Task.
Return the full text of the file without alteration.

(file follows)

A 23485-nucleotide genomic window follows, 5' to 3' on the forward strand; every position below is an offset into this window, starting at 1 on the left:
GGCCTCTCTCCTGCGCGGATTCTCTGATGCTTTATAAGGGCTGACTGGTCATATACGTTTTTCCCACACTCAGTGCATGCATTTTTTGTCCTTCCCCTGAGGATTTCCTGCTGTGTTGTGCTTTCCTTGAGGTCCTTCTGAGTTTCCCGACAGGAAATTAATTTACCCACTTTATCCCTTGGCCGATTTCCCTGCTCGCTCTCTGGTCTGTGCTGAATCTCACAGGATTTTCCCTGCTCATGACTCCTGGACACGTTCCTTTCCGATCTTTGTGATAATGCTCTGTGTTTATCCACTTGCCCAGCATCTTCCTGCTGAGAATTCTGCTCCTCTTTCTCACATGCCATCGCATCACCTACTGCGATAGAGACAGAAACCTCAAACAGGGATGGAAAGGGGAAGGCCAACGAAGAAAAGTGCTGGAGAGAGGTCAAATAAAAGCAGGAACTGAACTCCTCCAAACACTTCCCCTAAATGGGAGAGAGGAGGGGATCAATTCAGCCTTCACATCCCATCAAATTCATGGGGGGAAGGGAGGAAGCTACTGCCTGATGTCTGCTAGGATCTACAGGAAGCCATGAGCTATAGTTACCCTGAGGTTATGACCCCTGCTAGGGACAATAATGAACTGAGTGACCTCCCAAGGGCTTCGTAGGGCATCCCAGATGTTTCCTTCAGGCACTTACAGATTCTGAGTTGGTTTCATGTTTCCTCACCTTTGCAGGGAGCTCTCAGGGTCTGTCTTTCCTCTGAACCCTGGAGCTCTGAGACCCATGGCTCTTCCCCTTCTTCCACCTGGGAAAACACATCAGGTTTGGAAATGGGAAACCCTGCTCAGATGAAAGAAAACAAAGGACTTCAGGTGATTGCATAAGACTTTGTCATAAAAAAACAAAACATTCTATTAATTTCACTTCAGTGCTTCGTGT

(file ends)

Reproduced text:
A 23485-nucleotide genomic window follows, 5' to 3' on the forward strand; every position below is an offset into this window, starting at 1 on the left:
GGCCTCTCTCCTGCGCGGATTCTCTGATGCTTTATAAGGGCTGACTGGTCATATACGTTTTTCCCACACTCAGTGCATGCATTTTTTGTCCTTCCCCTGAGGATTTCCTGCTGTGTTGTGCTTTCCTTGAGGTCCTTCTGAGTTTCCCGACAGGAAATTAATTTACCCACTTTATCCCTTGGCCGATTTCCCTGCTCGCTCTCTGGTCTGTGCTGAATCTCACAGGATTTTCCCTGCTCATGACTCCTGGACACGTTCCTTTCCGATCTTTGTGATAATGCTCTGTGTTTATCCACTTGCCCAGCATCTTCCTGCTGAGAATTCTGCTCCTCTTTCTCACATGCCATCGCATCACCTACTGCGATAGAGACAGAAACCTCAAACAGGGATGGAAAGGGGAAGGCCAACGAAGAAAAGTGCTGGAGAGAGGTCAAATAAAAGCAGGAACTGAACTCCTCCAAACACTTCCCCTAAATGGGAGAGAGGAGGGGATCAATTCAGCCTTCACATCCCATCAAATTCATGGGGGGAAGGGAGGAAGCTACTGCCTGATGTCTGCTAGGATCTACAGGAAGCCATGAGCTATAGTTACCCTGAGGTTATGACCCCTGCTAGGGACAATAATGAACTGAGTGACCTCCCAAGGGCTTCGTAGGGCATCCCAGATGTTTCCTTCAGGCACTTACAGATTCTGAGTTGGTTTCATGTTTCCTCACCTTTGCAGGGAGCTCTCAGGGTCTGTCTTTCCTCTGAACCCTGGAGCTCTGAGACCCATGGCTCTTCCCCTTCTTCCACCTGGGAAAACACATCAGGTTTGGAAATGGGAAACCCTGCTCAGATGAAAGAAAACAAAGGACTTCAGGTGATTGCATAAGACTTTGTCATAAAAAAACAAAACATTCTATTAATTTCACTTCAGTGCTTCGTGT